Coastal Commuter

Tourism begins at home

Lombard Street. photo: Bertrand Duperrin / flickr

There’s a 1979 song by the English art-punk band Gang of Four entitled, “At Home He’s a Tourist.” I frequently feel that way, regardless of what city might be home at any given moment.

When it comes to world-renowned destinations, both San Francisco and Los Angeles are high on any tourist’s list. And just because I live and work in one or the other (or both) doesn’t mean that I can’t enjoy the magic inherent in each locale — experiencing that rush of discovery and delight as if encountering something from the guidebooks for the first time.


I always get a jolt from a swing by San Francisco’s landmark Coit Tower, where I can appreciate the inspiring WPA murals and savor an amazing 360-degree view of the city, the bay, and the glory of the Golden Gate Bridge. Every San Franciscan needs to walk the span to the Marin Headlands and back now and then. The bridge hasn’t fared too well in a host of recent disaster movies, so it might be wise to catch it before monsters or earthquakes do it in.

I’m usually up for a stroll through the Ferry Building to sample and purchase the gourmet edibles and watch the boats sail by. An afternoon spent ambling around the Palace of Fine Arts and lounging on the grass at nearby Crissy Field is a no-brainer. Navigating the crookedest part of Lombard Street isn’t just a thrill for visitors; it’s something I regularly do when going to and from Russian Hill and North Beach.

Speaking of North Beach, what tourist doesn’t want to eat at a family-style Italian eatery or sip a robust espresso at a sidewalk cafe among colorful Bohemian types? Or find a bargain-priced, late-night Chinese restaurant in still-exotic Chinatown? Or shop for poetry at the Beat Generation shrine City Lights Books? Or gaze upon the Condor Club, the historic burlesque joint with its gigantic sign depicting an exotic dancer with light bulb nipples?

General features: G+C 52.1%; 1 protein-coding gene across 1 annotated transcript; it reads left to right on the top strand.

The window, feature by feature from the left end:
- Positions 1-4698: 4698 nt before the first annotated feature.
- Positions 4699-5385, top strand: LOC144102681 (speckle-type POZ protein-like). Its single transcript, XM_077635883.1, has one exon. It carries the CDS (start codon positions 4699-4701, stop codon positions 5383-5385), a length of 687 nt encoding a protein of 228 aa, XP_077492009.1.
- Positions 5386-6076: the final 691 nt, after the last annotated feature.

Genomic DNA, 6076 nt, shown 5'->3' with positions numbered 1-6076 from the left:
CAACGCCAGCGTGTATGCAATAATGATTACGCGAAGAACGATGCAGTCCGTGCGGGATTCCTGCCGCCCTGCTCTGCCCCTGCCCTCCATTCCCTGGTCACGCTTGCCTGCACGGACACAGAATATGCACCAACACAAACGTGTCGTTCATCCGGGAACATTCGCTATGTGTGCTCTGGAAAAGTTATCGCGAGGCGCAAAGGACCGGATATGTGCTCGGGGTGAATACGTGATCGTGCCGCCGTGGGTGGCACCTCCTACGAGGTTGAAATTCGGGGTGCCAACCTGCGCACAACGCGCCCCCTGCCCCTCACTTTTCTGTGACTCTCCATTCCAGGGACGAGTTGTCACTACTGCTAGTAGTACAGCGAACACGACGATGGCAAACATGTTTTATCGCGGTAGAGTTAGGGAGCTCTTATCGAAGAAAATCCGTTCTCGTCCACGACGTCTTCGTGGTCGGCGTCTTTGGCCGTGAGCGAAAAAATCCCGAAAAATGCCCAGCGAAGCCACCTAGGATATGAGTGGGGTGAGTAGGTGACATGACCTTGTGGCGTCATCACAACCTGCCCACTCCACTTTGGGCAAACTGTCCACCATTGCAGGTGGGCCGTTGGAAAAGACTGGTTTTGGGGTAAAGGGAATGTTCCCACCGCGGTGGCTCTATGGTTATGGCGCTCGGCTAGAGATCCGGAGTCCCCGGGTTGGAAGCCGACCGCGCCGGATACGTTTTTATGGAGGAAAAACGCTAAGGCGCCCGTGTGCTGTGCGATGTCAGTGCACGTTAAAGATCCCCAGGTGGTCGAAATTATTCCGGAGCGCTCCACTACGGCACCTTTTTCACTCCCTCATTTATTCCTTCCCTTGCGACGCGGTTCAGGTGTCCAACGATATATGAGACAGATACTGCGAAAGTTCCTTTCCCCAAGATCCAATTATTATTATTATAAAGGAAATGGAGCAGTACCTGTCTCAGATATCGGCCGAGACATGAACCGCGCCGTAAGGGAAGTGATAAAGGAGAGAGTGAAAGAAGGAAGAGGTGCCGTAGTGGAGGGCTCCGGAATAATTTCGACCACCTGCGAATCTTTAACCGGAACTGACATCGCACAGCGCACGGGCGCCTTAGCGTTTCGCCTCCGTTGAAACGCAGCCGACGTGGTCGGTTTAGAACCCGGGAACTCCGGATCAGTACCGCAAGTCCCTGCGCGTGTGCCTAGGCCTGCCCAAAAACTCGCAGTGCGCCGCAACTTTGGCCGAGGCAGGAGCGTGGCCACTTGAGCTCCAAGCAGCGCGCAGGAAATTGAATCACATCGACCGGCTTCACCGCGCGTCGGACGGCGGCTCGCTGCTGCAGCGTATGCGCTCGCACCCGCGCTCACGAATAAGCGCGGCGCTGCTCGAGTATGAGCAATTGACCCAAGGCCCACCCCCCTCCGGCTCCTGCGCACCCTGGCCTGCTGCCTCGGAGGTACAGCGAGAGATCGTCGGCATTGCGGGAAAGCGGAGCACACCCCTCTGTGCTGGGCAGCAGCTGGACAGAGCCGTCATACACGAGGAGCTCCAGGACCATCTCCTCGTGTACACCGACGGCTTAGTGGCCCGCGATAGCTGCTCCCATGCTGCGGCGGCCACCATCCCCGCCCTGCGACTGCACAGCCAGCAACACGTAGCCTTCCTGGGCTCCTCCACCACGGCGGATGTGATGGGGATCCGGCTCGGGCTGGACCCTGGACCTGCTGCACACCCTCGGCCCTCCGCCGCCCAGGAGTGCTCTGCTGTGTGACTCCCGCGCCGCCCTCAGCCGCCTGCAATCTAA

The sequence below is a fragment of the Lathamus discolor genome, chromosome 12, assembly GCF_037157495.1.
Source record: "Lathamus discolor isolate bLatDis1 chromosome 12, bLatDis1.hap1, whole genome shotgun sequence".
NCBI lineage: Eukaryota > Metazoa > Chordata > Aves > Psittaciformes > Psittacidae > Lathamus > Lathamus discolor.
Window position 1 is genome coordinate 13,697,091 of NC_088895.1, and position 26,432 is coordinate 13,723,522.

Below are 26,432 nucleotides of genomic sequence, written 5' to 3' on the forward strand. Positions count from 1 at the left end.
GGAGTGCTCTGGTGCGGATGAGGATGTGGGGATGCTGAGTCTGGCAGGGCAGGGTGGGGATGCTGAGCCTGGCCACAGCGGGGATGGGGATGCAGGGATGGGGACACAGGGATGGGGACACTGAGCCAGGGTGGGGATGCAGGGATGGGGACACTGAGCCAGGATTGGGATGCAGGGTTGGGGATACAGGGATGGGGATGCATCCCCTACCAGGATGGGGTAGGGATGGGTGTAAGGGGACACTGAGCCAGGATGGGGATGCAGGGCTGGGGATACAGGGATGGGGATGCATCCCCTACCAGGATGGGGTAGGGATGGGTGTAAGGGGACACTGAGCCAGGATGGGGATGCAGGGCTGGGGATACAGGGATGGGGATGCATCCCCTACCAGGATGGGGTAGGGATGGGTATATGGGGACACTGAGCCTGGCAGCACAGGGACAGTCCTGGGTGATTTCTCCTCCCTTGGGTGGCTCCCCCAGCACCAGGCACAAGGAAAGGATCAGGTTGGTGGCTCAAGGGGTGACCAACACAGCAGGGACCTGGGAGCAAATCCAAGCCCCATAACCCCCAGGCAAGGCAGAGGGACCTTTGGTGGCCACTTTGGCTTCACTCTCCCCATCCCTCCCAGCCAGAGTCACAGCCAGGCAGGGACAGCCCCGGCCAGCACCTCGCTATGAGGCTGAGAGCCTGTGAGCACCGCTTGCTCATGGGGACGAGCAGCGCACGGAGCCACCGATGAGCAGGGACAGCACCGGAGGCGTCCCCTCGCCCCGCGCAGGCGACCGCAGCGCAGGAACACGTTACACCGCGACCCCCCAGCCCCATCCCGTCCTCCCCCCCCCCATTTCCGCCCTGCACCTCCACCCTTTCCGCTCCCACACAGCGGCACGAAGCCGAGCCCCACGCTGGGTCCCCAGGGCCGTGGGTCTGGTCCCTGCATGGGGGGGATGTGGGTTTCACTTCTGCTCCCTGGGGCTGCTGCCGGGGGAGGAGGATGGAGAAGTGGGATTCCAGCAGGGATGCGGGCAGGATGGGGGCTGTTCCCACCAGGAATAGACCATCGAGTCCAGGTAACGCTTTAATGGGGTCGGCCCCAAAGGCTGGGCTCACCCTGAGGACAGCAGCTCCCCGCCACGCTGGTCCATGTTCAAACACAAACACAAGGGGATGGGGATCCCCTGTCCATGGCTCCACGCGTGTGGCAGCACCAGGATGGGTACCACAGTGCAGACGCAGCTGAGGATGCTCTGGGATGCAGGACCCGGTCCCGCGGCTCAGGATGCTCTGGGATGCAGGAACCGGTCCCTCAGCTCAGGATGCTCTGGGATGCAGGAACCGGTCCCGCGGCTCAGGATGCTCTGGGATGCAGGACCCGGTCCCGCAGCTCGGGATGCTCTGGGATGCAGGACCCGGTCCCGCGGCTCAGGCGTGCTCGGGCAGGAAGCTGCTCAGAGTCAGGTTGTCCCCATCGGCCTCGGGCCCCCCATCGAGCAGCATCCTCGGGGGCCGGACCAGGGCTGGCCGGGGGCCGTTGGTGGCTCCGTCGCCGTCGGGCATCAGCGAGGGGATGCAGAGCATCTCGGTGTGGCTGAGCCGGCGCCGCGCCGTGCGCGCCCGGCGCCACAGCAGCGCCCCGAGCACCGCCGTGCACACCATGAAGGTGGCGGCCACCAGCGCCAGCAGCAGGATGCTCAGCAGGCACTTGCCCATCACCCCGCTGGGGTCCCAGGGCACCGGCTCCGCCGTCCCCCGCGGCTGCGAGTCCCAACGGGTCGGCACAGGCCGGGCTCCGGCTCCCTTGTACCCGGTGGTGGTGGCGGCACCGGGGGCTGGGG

Tours through the Haight, once the psychedelic nexus of hippie-dom, may appeal to some seeking counter-culture detritus, although I’m fairly certain that a tour through the Mission by night to spot the herds of tech workers at play would be about as worthwhile. I’d rather spend part of my afternoon at Golden Gate Park’s Japanese Tea Garden and get all Zen.


Los Angeles, the show business mecca, can be as much of a touristic funfest as its northern sister. I tread upon stars that have been imbedded into the sidewalks of Hollywood Boulevard and Vine Street and emblazoned with the names of the world’s foremost entertainers, evoking a multitude of memories with each step. Fittingly, the stars dot the promenade in front of the ornate Chinese Theater with its numerous premieres and its plaza paved by concrete slabs bearing the handprints and autographs of film industry legends — all next door to the Dolby Theater, home to the Academy

Awards extravaganza.

I marvel at the cylindrical Capitol Records building, housing a studio where Sinatra; the Beach Boys; Beatles Paul and Ringo; Beck; Streisand; Willie Nelson; Judy Garland; Rod Stewart; Nat King Cole; Green Day; Crosby, Stills & Nash, and many more significant artists recorded their music. I drive past the Whiskey a Go-Go and other legendary rock clubs on the Sunset Strip and muse on the giants of the Los Angeles rock scene that commanded their stages. I look up into the hills, where the famous, unmistakable Hollywood sign looms over all.

It’s not the same as taking official studio tours of the Sony, Warner Brothers, or Disney lots, but I find myself on those hallowed grounds for business. And I will admit to superstitiously touching random soundstage plaques that bear the names of beloved movies or TV shows made on the premises.

I happily laze about the lawn by Griffith Park Observatory, which also offers a panoramic vista of the Los Angeles skyline on a clear day. At dusk, I motor out to the Santa Monica Pier and make my way past the illuminated Ferris wheel to the tip of the pier, perched over the incoming waves of the Pacific, and peer north to the lights of Malibu.

No, I won’t be stopping by the illustrious Los Angeles tourist trap and remnant of prehistoric times, the La Brea Tar Pits, with its model of a struggling wooly mammoth that’s visible from the street. I guess I just feel bad for the guy, and as a tourist, I just want to feel good.

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Michael Snyder is a print and broadcast journalist who covers pop culture on KPFK/Pacifica Radio's David Feldman Show and Thom Hartmann Show and on Michael Snyder's Culture Blast, available online at and YouTube. You can follow Michael on Twitter: @cultureblaster